Borussia Dortmund was a founding member of the Bundesliga in 1963 and the first German club to lift a continental trophy three years later, but its run into Saturday’s Champions League final comes against the backdrop of near bankruptcy in 2005.
The 1966 Cup Winners' Cup champion Dortmund won the Bundesliga in 1995 and 1996, the Champions League in 1997 and the league again in 2002, but at the cost of massive overspending which brought the western Germans within days of a financial collapse eight years ago.
“The headline could be ‘From Ground Zero to Wembley’,” managing director Hans-Joachim Watzke said last week, spanning the years between near disaster and Saturday’s final against Bayern Munich.
Financial constraints at Germany’s only club listed on the stock exchange, also from the expansion of its stadium to 80,000 seats, prompted a rejuvenating process which gained momentum once Juergen Klopp arrived in 2008 from Mainz as one of Germany’s new and innovative coaches.
“We didn’t have much money, but a big history and high expectations. We had to get young players. They were 19, now they are 24. It is great to see the boys grow up,” Klopp said.
Mario Goetze, Ilkay Guendogan, Mats Hummels, Marcel Schmelzer, the Polish trio of Robert Lewandowski, Jakub Blaszczykowski and Lukasz Piszczek, Sven Bender, as well as veterans Sebastian Kehl and Roman Weidenfeller are part of “Dortmund 2.0” (Watzke) or “the sleeping giant” (Kehl) that ran away with Bundesliga titles 2011 and 2012.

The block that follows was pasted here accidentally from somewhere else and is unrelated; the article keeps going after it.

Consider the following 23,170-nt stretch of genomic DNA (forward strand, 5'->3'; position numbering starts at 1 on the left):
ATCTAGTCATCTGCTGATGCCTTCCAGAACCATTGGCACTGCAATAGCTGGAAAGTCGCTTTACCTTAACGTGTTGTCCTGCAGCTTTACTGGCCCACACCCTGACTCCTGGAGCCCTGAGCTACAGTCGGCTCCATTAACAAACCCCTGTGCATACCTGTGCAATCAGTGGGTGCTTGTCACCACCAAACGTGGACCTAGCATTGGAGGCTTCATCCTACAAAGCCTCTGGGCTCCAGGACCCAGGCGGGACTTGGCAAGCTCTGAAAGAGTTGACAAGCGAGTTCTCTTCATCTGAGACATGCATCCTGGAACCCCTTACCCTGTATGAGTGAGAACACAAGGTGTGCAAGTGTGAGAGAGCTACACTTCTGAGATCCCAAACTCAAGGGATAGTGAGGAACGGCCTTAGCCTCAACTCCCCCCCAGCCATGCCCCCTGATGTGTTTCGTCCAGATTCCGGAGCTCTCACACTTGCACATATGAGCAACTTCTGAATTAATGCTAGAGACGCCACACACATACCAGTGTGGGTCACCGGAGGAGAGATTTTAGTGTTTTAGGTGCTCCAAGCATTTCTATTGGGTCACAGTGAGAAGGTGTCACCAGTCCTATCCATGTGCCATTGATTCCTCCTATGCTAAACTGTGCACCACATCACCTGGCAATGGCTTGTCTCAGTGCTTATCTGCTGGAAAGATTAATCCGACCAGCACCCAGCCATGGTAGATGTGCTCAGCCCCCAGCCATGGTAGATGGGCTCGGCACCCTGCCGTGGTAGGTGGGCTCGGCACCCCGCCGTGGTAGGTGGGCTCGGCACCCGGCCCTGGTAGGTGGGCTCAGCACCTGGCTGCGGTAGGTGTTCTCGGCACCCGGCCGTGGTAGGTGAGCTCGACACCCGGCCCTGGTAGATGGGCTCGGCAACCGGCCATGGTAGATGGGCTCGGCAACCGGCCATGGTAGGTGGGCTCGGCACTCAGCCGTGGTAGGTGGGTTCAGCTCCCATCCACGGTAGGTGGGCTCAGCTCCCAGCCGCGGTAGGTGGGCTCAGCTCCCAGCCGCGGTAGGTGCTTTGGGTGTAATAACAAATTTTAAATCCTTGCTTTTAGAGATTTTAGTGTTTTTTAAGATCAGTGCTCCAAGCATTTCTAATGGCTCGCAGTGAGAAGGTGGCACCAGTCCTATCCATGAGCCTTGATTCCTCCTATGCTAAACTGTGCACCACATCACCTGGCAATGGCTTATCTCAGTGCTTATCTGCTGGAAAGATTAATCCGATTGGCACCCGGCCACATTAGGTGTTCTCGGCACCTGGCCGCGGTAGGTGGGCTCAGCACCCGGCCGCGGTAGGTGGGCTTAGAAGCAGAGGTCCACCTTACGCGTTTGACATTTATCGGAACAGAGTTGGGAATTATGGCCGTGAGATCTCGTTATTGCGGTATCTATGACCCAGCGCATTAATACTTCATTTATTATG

Maturity then showed in Europe this season when Dortmund went unbeaten against strong opposition before it could afford a 2-0 semifinal defeat against Real Madrid after a 4-1 home win to make the Wembley final.
Klopp is praised by management and players for his important role as Dortmund took Germany and then Europe by storm with its attractive attacking football which relies on relentless running and high pressing.
Watzke vowed that “we will never ever go one cent into debt for sporting success” but Dortmund nonetheless aims to establish itself as a long-term rival for record champions and Germany’s wealthiest club Munich — something no other club has ever managed in the past decades.
Based in Germany’s industrial heartland Ruhr area, Dortmund has turned around its finances over the years and the tens of millions of euros (dollars) from this season’s Champions League are also more than welcome as it draws closer to Munich in this area — with revenue of close to €200 million and a net profit of €34 million last season.
On the field, Dortmund beat Munich in its only previous Champions League date in the 1998 quarterfinals, twice in the league last season, and 5-2 in the 2012 cup final for the first domestic double in the club’s 104-year history.
This season’s Bundesliga duels ended 1-1, Bayern beat Dortmund in the cup quarters and ran away with the league title in record-breaking fashion.
Bayern may be favourite on Saturday but Dortmund certainly like its chances as well even though Hummels has an injury scare and Goetze remains doubtful with a thigh-muscle problem ahead of what would be his last Dortmund game before a summer move to Munich.
“In order to achieve something you have to dream and think big,” Klopp said. “We want to fight for our lives, make our parents proud. If we win we will not be the best team in the world, but we will have beaten the best team in the world. We have a chance.”
Kehl said: “Yes, we believe that we can beat Bayern. We have a game that can hurt Munich. We have a plan and we know we can beat them, and they know it as well.”